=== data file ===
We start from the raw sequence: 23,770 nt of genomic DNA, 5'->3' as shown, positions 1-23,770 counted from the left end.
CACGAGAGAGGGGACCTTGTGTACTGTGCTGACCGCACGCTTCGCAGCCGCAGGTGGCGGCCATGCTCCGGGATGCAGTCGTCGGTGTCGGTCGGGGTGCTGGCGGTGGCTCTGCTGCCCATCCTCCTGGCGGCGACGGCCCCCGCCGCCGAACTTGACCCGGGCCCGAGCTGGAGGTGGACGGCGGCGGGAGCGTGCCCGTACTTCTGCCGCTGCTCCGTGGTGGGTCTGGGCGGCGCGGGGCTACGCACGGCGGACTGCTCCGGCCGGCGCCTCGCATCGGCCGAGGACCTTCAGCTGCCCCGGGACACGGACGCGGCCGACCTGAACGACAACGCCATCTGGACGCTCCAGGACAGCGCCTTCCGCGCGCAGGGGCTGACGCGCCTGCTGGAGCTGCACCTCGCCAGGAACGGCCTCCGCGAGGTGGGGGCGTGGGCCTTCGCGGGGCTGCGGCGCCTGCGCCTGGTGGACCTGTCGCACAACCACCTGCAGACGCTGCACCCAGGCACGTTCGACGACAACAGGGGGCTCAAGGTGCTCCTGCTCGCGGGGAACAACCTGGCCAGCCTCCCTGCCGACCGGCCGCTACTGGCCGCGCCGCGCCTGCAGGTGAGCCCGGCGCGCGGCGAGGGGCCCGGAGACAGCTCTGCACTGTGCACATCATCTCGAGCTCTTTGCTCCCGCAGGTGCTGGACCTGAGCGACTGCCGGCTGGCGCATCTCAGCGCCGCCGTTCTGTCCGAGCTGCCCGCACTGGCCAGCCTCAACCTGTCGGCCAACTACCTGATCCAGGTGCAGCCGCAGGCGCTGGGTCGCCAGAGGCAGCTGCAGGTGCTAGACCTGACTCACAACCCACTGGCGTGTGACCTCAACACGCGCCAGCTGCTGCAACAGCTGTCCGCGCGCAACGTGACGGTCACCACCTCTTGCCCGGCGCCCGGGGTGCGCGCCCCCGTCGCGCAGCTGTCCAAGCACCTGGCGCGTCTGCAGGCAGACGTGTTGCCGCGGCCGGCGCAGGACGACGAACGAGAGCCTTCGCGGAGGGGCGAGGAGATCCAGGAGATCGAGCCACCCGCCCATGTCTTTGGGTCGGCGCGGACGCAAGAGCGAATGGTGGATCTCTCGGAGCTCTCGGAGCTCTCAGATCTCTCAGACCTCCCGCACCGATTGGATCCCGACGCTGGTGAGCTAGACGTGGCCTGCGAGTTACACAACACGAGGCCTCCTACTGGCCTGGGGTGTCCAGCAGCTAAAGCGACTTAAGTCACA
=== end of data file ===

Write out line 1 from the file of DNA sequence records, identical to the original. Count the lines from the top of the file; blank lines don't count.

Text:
We start from the raw sequence: 23,770 nt of genomic DNA, 5'->3' as shown, positions 1-23,770 counted from the left end.